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Saturday, November 20, 2010

How can you be as efficient as possible when your base is still fairly undeveloped and your confidence is fragile?

This is the final question posed by my correspondent:

"How can you be as efficient as possible when your base is still fairly undeveloped and your confidence is fragile?"

This is an excellent question, and hard for me to answer. I have been there, with an undeveloped scholarly base and less confidence, but right now I don't have those particular problems. Thinking back, I remember struggling with whether I could write the dissertation, just get it done. I was dealing with very complex ideas and trying to come up with a brilliantly original theoretical framework. The first chapter in particular was very difficult.

Let's break this question down into three parts.

The base. I'd recommend doing an inventory of your base. Just sit down and write down everything that is part of it. Any foreign language you know; the fact that your advisor is a good one; that your university library has the resources you need; that you are a good prose stylist and have good time management skills (Include any positives in your happiness base too.) Once you have inventoried your base you will see where the weaknesses are. Maybe you haven't read enough theory, or don't understand what you've read. Make a shorter list of things you need to work on. Ok. Now instead of a vague and uneasy sense that you don't know enough to write a dissertation, you have a realistic assessment of your assets and liabilities.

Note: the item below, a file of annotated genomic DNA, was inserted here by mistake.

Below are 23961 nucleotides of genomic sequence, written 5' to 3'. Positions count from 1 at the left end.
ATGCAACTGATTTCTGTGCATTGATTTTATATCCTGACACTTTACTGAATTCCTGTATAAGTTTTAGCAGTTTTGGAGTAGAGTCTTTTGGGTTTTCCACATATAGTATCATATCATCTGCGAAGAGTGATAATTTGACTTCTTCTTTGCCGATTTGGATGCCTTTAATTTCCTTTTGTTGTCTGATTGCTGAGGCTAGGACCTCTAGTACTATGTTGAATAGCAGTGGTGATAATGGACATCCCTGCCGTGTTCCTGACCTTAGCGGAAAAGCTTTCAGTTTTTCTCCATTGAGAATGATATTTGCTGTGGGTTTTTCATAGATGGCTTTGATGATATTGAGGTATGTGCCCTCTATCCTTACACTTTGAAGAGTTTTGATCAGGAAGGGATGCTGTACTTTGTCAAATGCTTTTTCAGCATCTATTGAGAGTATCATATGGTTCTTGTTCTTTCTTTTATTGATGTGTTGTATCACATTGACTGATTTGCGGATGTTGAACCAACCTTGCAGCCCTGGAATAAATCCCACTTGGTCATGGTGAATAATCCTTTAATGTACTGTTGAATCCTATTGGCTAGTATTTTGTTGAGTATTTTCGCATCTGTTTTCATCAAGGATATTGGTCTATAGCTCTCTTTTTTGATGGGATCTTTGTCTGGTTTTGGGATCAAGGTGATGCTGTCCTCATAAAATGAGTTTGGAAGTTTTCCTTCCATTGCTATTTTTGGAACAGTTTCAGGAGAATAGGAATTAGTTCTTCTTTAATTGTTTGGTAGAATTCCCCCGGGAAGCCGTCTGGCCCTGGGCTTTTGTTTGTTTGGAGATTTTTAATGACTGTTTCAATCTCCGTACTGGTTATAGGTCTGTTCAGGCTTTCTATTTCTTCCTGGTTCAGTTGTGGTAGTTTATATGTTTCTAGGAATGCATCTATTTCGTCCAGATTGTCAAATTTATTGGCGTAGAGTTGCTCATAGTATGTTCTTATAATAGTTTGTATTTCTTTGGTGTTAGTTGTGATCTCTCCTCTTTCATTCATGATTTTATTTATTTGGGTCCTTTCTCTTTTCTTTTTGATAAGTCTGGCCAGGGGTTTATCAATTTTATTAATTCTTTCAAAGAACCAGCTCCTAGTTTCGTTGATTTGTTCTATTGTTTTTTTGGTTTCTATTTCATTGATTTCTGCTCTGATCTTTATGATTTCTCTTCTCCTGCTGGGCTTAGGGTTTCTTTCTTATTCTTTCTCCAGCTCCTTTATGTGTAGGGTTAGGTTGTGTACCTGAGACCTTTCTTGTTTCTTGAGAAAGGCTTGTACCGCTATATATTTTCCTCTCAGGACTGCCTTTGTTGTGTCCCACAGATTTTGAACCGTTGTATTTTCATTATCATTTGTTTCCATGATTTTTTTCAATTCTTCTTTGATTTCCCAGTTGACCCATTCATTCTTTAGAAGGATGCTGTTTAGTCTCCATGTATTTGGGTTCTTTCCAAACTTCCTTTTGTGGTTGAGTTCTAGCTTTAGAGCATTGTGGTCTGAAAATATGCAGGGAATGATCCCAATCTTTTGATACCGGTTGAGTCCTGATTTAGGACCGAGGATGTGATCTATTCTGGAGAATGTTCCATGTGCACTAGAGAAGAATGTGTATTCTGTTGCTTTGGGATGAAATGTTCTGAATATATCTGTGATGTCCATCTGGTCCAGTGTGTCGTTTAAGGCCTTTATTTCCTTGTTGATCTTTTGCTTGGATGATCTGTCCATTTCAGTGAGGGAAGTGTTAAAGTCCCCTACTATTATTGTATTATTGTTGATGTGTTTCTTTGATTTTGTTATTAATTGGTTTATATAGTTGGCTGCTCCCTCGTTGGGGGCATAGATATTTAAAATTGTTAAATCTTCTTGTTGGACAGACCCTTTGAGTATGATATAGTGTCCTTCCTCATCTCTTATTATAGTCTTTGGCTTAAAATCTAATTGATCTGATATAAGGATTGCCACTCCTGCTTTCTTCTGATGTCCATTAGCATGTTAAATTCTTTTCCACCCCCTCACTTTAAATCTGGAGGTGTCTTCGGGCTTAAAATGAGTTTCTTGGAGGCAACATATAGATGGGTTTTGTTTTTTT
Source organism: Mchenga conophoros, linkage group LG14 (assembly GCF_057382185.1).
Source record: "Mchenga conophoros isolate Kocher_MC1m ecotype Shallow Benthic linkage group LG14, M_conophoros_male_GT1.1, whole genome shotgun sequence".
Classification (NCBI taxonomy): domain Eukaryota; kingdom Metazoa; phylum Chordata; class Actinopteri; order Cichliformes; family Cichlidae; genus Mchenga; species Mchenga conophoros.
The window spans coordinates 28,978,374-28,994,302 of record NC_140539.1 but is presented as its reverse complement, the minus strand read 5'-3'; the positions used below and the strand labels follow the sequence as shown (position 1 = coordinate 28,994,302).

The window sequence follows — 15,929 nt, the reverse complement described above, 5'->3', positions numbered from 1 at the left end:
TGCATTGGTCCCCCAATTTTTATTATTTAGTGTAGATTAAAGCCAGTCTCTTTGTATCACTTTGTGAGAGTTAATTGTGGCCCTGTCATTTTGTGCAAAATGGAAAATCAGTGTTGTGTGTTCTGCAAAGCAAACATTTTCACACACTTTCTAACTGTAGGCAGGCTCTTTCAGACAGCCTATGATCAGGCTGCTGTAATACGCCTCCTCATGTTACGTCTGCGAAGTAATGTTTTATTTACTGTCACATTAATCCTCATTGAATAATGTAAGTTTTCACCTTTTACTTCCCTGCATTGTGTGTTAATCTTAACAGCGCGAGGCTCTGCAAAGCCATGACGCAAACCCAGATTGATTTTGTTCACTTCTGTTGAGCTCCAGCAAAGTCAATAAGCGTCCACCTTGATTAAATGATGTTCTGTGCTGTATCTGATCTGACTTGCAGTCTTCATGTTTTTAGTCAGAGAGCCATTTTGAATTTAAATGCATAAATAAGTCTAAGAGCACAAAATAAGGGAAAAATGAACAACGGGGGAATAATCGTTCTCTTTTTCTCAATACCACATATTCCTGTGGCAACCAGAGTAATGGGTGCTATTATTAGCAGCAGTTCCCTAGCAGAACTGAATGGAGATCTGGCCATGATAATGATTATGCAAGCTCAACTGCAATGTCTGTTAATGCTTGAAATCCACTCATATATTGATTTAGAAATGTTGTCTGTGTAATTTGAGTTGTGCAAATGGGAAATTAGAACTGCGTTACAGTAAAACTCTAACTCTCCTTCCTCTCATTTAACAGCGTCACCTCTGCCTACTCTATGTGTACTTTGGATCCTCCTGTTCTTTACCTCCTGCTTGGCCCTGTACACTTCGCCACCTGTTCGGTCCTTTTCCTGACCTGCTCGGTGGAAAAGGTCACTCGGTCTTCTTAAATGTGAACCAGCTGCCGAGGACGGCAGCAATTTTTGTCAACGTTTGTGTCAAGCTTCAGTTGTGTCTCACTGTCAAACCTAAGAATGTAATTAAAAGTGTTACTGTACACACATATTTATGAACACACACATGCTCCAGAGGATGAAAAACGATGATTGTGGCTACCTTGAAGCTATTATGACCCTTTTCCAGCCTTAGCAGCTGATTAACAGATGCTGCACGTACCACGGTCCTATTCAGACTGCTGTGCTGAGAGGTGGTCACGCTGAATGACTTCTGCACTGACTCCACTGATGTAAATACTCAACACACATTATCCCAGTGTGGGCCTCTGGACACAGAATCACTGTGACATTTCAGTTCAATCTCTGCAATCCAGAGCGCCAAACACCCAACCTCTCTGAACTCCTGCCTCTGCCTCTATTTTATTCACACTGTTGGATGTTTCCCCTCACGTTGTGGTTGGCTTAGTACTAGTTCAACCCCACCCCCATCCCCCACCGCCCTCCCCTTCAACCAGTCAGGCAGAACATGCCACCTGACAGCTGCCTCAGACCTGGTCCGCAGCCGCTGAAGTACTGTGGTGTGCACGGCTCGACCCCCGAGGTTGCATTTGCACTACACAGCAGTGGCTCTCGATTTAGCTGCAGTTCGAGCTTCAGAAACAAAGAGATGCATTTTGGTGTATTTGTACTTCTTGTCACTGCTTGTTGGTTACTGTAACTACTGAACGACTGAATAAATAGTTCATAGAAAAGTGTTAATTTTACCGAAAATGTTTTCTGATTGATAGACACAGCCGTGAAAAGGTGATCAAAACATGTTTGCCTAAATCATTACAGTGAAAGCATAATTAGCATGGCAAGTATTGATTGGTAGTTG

Confidence. "Be confident!" is useless advice. Real confidence develops through realistic experience with successful performance. The most successful students are not even the most over-confident ones, because they can have more trouble when the world doesn't agree with their self-assessments. Realistically, almost nobody fails to write a dissertation because of lack of intelligence or because of a lack of a scholarly base.

Once again, I think the key is to replace vague, existential, infinite worries with very specific lists of things you can already do fairly well and things that still give you some trouble.

Efficiency. Yikes. The dissertation is hard work and will be inefficient simply because it is the first project on that scale you have done. There will be "wasted" work, pages you write that will end up on the cutting room floor. I have documents on my computer from my current project with titles like "rejected bits from Lezama Lima chapter." Here I will only say that regular work is efficient work. In other words, inefficiency tends to be more of a function of not having regular working hours, as opposed to sitting down for two hours and working inefficiently. The latter scenario does happen, but you can just average in those days with the rest and it will all come out ok.

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